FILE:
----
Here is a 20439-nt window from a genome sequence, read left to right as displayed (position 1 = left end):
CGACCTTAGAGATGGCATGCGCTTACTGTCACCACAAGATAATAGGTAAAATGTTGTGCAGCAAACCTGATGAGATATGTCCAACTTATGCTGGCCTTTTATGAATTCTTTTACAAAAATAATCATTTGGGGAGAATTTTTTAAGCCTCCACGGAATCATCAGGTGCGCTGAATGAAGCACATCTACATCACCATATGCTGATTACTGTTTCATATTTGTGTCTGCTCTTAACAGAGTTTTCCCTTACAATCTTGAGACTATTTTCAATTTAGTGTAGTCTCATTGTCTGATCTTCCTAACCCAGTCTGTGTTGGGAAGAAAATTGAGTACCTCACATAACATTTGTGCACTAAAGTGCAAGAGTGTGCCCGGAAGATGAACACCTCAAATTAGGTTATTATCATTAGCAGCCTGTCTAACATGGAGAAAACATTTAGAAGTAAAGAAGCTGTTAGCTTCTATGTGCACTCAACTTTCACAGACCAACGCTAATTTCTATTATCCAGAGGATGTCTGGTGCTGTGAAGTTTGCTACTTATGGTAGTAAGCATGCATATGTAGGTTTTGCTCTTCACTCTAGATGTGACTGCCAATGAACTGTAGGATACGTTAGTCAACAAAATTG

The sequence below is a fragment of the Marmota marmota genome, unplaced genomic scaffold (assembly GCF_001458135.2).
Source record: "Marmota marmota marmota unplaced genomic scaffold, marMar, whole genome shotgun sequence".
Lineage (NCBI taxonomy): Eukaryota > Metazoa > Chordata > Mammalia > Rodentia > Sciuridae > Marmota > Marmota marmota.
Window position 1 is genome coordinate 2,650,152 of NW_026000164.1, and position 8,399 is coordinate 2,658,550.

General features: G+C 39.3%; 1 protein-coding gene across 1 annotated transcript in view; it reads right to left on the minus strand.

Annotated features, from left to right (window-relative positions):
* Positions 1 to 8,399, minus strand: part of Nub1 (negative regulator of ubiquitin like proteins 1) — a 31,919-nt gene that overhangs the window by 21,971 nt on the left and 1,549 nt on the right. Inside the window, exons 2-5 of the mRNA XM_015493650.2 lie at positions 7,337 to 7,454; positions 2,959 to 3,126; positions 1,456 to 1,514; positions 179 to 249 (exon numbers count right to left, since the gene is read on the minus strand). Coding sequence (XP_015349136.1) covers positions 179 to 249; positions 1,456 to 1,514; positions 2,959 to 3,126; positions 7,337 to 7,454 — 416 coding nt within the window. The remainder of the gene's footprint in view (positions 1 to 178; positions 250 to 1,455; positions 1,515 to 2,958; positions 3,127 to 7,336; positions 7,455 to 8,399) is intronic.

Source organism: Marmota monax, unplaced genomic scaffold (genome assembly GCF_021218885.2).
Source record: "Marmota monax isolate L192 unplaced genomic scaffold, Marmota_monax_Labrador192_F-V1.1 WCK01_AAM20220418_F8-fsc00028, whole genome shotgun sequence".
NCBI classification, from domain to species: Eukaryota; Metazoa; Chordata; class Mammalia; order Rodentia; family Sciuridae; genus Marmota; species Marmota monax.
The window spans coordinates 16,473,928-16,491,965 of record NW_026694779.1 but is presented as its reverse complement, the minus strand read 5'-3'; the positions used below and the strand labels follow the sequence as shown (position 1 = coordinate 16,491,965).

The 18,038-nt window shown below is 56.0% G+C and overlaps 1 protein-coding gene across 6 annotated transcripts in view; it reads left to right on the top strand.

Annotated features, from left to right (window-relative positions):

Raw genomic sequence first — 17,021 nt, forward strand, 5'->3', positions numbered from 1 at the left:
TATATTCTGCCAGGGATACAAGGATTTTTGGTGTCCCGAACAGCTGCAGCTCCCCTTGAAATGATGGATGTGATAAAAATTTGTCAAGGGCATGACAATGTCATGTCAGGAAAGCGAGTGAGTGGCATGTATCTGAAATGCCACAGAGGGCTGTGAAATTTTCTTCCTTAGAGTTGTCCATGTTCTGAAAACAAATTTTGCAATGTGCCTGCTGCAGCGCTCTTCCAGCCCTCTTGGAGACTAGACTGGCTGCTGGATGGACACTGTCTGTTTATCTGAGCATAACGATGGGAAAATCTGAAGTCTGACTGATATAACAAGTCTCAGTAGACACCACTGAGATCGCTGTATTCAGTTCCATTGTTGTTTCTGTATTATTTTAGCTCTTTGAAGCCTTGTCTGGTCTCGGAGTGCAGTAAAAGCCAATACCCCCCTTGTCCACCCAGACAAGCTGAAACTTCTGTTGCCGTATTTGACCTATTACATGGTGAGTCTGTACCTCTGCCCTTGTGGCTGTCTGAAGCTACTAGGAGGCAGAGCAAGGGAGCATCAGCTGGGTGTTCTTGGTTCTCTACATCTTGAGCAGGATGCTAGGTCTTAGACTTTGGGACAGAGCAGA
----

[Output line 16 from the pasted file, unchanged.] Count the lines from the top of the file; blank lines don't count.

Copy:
Raw genomic sequence first — 17,021 nt, forward strand, 5'->3', positions numbered from 1 at the left: